With the official start of the school year at the end of the month, parents will no doubt be thinking about book lists, uniform requirements and the dreaded lunch box dilemma—healthy items their kids will actually eat! But two often overlooked areas of the back to school discussion are arguably two of the most important—what type and how they use their backpack, and what they wear on their feet.
Obesity rates amongst Australian children and adolescents have increased significantly since the 1970s, so the need to get kids physically active as part of their normal daily routine has never been more important.
Walking, skateboarding or riding to and from school is an easy, safe choice for most kids, and with appropriate backpacks and school shoes, their journey will be even easier.
The Australian Physiotherapy Association’s Paediatric Group Chair, Julianne Pegler, says kids are more likely to want to be active at school if they’re comfortable. “Sedentary habits aren’t likely to be broken unless there are easy, attractive ways for kids and teens to be regularly active. One easy thing parents can do is ensure that their kids’ school bags and shoes fit properly, so that their travel to and from school is not uncomfortable.”
Julianne’s advice to help ensure children start the school year in comfort is:
Choose a backpack with wide shoulder straps that sit well on the shoulder.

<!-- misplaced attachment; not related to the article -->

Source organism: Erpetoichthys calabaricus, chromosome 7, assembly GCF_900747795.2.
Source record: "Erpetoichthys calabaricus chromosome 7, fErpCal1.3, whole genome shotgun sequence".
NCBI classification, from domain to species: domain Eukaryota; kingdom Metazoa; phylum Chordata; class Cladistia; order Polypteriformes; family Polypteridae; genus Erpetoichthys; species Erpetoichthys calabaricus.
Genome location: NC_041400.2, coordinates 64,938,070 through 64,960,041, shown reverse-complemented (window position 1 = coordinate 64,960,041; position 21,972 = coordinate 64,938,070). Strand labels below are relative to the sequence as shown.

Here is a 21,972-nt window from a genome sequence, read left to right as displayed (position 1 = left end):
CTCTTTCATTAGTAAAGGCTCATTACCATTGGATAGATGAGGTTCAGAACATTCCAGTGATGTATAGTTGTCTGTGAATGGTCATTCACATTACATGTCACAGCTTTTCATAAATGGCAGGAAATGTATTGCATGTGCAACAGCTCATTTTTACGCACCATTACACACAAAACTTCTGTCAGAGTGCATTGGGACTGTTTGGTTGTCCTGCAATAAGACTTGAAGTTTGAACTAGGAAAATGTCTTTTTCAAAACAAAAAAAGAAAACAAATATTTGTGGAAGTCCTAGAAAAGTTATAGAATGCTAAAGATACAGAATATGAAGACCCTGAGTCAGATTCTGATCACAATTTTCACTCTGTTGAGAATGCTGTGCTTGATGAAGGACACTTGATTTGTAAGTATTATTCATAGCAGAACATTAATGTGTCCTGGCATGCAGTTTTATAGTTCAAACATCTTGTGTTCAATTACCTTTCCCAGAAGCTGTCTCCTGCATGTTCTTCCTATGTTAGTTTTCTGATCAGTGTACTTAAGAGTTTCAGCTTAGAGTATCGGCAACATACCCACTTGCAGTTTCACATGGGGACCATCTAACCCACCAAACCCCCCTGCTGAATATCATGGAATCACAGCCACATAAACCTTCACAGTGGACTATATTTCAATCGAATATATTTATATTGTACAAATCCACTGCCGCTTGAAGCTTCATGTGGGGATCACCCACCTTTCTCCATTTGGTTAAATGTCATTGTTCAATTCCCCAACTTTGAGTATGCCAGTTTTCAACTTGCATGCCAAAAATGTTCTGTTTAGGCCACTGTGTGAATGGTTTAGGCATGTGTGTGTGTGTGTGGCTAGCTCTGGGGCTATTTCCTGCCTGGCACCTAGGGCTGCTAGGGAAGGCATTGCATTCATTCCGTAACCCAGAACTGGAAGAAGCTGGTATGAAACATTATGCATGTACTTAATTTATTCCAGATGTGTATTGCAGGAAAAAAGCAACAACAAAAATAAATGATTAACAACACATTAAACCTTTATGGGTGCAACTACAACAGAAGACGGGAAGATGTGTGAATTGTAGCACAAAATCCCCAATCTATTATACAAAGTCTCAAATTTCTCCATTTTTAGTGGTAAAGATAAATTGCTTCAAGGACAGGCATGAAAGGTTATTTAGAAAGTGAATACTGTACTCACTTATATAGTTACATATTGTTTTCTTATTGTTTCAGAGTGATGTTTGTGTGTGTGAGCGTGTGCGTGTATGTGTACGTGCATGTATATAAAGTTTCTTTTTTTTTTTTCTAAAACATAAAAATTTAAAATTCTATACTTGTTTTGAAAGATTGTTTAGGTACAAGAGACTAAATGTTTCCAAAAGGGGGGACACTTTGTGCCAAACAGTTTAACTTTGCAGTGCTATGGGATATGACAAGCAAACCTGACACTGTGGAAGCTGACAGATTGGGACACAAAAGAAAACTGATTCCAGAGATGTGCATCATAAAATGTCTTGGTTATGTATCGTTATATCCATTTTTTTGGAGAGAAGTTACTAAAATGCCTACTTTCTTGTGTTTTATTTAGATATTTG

Ensure waist and chest straps help transfer some of the load to the hips and pelvis.
A padded back-support will allow the pack to fit ‘snugly’ on the back.
Ensure the backpack fits the child; don’t buy a big pack to ‘grow’ into—the pack should not extend higher than the child’s shoulders when sitting.
Be aware that moderately weighted backpacks are not detrimental to kids’ back health.
Avoid swinging backpacks around.
The average child wears their school shoes for over 1500 hours per year—that’s a lot of running, jumping, kicking and playing on hard surfaces—so it’s important that school shoes support kids’ feet. Some tips to look out for include:
Make sure the shoe has a firm heel counter, which is designed to hold the foot in place. Without a firm support around the ankle, the shoe isn’t able to support the foot properly.
Make sure the shoe has good torsional stability. Hold both ends of the shoe and twist in opposite directions. There should be minimal movement. Torsional stability protects the foot from rolling in or out too far.
Make sure the shoe bends in the right place. Squeeze both ends of the shoe together; it should bend at the toes where the foot naturally bends. If it bends in the middle it can cause extra stress underneath the foot.
Make sure the shoe fits correctly – too much or too little space will affect comfort and potentially cause blisters or the foot to move too much within the shoe.
To help take away the element of uncertainty when parents are looking to purchase appropriate back to school products for kids, the Australian Physiotherapy Association can recommend two companies whose products it officially endorses.
Ascent Footwear has a range of school shoes available exclusively through The Athlete’s Foot stores, and Spartan School Supplies Primary Physio Pak and Physio Pak backpacks are available via its website.
In order to receive APA endorsement, products are reviewed for any current evidence or research based on their use and TGA certification. Once this is established, a specialist physiotherapist will review and test the product against the supplied information to ensure compliance and provide a report. A favourable report will result in official endorsement.
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